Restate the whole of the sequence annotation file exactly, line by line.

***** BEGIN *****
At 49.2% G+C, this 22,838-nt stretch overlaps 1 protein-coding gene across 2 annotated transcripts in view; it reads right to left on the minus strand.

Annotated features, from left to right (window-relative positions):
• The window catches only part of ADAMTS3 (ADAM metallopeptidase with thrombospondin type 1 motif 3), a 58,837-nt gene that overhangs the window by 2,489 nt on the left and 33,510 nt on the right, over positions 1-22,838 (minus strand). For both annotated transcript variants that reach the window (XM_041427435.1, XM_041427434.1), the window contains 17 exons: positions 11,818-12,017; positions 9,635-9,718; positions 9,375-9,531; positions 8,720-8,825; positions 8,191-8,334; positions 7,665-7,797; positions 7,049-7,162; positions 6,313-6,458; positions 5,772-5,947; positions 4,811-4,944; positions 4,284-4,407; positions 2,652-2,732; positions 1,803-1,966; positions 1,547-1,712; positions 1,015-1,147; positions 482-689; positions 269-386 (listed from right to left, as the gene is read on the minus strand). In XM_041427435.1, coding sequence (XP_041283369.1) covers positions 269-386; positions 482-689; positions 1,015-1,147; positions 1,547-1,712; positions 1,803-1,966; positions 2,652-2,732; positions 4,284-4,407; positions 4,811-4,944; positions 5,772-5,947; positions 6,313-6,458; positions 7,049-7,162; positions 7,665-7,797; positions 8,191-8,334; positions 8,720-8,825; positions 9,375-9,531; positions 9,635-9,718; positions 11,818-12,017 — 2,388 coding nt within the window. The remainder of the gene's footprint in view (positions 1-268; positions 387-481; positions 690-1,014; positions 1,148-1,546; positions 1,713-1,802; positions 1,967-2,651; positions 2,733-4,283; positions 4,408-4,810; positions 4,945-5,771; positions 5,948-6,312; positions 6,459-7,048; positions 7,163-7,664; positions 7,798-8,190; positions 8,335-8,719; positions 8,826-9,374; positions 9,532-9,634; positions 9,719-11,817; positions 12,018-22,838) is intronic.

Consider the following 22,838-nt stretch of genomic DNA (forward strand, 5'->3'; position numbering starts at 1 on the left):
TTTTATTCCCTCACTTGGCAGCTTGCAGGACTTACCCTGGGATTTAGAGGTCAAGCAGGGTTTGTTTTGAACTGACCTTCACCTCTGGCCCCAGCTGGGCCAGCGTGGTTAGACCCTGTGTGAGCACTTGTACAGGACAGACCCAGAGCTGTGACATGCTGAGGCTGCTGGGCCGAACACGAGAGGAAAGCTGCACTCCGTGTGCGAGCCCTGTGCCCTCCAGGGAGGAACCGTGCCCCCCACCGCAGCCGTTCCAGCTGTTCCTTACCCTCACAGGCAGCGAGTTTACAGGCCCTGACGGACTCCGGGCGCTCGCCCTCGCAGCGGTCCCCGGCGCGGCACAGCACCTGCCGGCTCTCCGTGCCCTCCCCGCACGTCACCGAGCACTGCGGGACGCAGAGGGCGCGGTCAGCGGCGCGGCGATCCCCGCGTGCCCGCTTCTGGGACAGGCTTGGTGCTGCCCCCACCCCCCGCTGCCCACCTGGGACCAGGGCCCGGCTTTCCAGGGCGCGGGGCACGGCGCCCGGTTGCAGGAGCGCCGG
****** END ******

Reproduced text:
At 49.2% G+C, this 22,838-nt stretch overlaps 1 protein-coding gene across 2 annotated transcripts in view; it reads right to left on the minus strand.

Annotated features, from left to right (window-relative positions):
• The window catches only part of ADAMTS3 (ADAM metallopeptidase with thrombospondin type 1 motif 3), a 58,837-nt gene that overhangs the window by 2,489 nt on the left and 33,510 nt on the right, over positions 1-22,838 (minus strand). For both annotated transcript variants that reach the window (XM_041427435.1, XM_041427434.1), the window contains 17 exons: positions 11,818-12,017; positions 9,635-9,718; positions 9,375-9,531; positions 8,720-8,825; positions 8,191-8,334; positions 7,665-7,797; positions 7,049-7,162; positions 6,313-6,458; positions 5,772-5,947; positions 4,811-4,944; positions 4,284-4,407; positions 2,652-2,732; positions 1,803-1,966; positions 1,547-1,712; positions 1,015-1,147; positions 482-689; positions 269-386 (listed from right to left, as the gene is read on the minus strand). In XM_041427435.1, coding sequence (XP_041283369.1) covers positions 269-386; positions 482-689; positions 1,015-1,147; positions 1,547-1,712; positions 1,803-1,966; positions 2,652-2,732; positions 4,284-4,407; positions 4,811-4,944; positions 5,772-5,947; positions 6,313-6,458; positions 7,049-7,162; positions 7,665-7,797; positions 8,191-8,334; positions 8,720-8,825; positions 9,375-9,531; positions 9,635-9,718; positions 11,818-12,017 — 2,388 coding nt within the window. The remainder of the gene's footprint in view (positions 1-268; positions 387-481; positions 690-1,014; positions 1,148-1,546; positions 1,713-1,802; positions 1,967-2,651; positions 2,733-4,283; positions 4,408-4,810; positions 4,945-5,771; positions 5,948-6,312; positions 6,459-7,048; positions 7,163-7,664; positions 7,798-8,190; positions 8,335-8,719; positions 8,826-9,374; positions 9,532-9,634; positions 9,719-11,817; positions 12,018-22,838) is intronic.

Consider the following 22,838-nt stretch of genomic DNA (forward strand, 5'->3'; position numbering starts at 1 on the left):
TTTTATTCCCTCACTTGGCAGCTTGCAGGACTTACCCTGGGATTTAGAGGTCAAGCAGGGTTTGTTTTGAACTGACCTTCACCTCTGGCCCCAGCTGGGCCAGCGTGGTTAGACCCTGTGTGAGCACTTGTACAGGACAGACCCAGAGCTGTGACATGCTGAGGCTGCTGGGCCGAACACGAGAGGAAAGCTGCACTCCGTGTGCGAGCCCTGTGCCCTCCAGGGAGGAACCGTGCCCCCCACCGCAGCCGTTCCAGCTGTTCCTTACCCTCACAGGCAGCGAGTTTACAGGCCCTGACGGACTCCGGGCGCTCGCCCTCGCAGCGGTCCCCGGCGCGGCACAGCACCTGCCGGCTCTCCGTGCCCTCCCCGCACGTCACCGAGCACTGCGGGACGCAGAGGGCGCGGTCAGCGGCGCGGCGATCCCCGCGTGCCCGCTTCTGGGACAGGCTTGGTGCTGCCCCCACCCCCCGCTGCCCACCTGGGACCAGGGCCCGGCTTTCCAGGGCGCGGGGCACGGCGCCCGGTTGCAGGAGCGCCGG